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Leo and I in Sicily. Image: Supplied.

When coronavirus hit Europe and the rest of the world, we were pretty naive about the implications it would have for us. We spent our conversations chatting about lighthearted things like comparing our family’s different approaches to stockpiling. His family, who live in a rural village, were frantically collecting firewood and had a wild boar hanging in their basement, for example - while we were hoarding toilet paper and canned beans from Woolies.

But as the weeks went by and we turned into each other’s international correspondents for the pandemic, it dawned on us pretty quickly that this situation was going to change our timeline pretty dramatically.

The prospect of me flying over there to visit was off the cards and what we thought was going to be a short separation was looking like something a lot more long-term.

***

As it currently stands, international travel is banned indefinitely.

I’d heard about couples who were separated because of coronavirus - people having to go back to their home countries and leave their partners behind - but what about couples that were already apart, and then coronavirus hit?

What does this mean for us?

What actually is a long-distance relationship with no light at the end of the tunnel? No finite date to see each other?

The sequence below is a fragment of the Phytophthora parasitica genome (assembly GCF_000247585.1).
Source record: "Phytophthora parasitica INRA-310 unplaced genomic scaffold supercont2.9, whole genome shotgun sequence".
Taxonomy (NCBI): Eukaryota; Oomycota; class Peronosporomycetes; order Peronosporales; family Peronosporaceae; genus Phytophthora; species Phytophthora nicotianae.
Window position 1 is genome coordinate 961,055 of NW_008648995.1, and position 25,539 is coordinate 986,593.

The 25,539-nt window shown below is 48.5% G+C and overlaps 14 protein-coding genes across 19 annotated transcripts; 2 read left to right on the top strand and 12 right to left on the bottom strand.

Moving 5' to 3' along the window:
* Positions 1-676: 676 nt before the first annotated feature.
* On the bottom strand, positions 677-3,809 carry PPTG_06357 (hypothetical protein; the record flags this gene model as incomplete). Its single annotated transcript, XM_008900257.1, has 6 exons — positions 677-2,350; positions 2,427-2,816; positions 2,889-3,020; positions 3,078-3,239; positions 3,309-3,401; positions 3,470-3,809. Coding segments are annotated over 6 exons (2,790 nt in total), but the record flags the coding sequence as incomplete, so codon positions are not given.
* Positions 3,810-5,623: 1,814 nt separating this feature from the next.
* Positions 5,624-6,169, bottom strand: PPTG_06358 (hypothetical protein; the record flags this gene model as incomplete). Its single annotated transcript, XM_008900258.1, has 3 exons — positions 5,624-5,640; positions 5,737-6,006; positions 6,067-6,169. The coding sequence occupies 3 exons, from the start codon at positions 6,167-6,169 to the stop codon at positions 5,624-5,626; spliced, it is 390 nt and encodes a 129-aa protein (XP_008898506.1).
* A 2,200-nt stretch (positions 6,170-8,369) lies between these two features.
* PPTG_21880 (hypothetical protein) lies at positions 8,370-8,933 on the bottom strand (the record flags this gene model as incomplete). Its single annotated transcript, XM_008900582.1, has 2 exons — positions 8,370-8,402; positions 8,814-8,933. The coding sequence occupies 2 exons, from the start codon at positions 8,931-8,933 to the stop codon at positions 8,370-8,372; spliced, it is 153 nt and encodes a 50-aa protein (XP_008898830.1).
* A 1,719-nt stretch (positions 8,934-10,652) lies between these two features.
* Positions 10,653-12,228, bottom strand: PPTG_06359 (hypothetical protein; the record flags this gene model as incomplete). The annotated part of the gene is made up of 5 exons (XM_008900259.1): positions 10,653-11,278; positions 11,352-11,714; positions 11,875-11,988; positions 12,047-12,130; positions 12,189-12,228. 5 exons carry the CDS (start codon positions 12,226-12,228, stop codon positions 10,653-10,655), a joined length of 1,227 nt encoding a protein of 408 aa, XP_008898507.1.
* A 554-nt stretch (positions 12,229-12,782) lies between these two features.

Are we just digital pen pals that also happen to like each other, like a lot?

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What’s holding us together?

How do you navigate a path when no map for it has ever been created?

We had definitely prepared for long-distance, but nothing could have prepared us for this.

To be fair, there really is no better time to be doing long-distance than in our current era. We can pick up our phones whenever we want and video call, send a meme or tag them in something cute. I recognise that privilege and luxury, but none of those things could replace the feeling of physical togetherness right now. Especially in these “unprecedented” times (I hate myself too for using that cliché.)

It’s a strange feeling.

It’s like we’re suspended in time and space. It’s a limbo period.

In our relationship right now, I think there’s an unspoken sense that there are forces outside our control that could unwillingly drive us apart or create a rift between us.

I think we both feel this and don’t want it to happen so we overcompensate in communication to show each other that we’re dedicated to staying together.

I dispel my fears by telling myself platitudes like, "there is bravery in uncertainty" and "if we can get through this, then we can get through anything."

But in the in-between moments, the hours that I’m awake and he’s asleep, the moments of quiet between notifications, I still find myself worrying about what will happen in the future.

I still find the situation unfair. Not only did the ~universe~ bring us together from across the world and then force us apart, but it also decided to sprinkle on another extra logistical challenge for us to overcome. Just for fun.

Yes, I know there are bigger issues in life.

But sometimes it’s the presence of our better halves that make dealing with those bigger issues just that little bit easier.

***

One benefit of having more time on my hands is that I’ve finally got around to reading Sally Rooney’s novels.

The last line of Conversations With Friends really stuck out to me:

“You live through certain things before you understand them.”

And that’s never been truer than now.

Feature image: Supplied.

Can you relate to Eleanor's story? Share your experience with us in the comments below.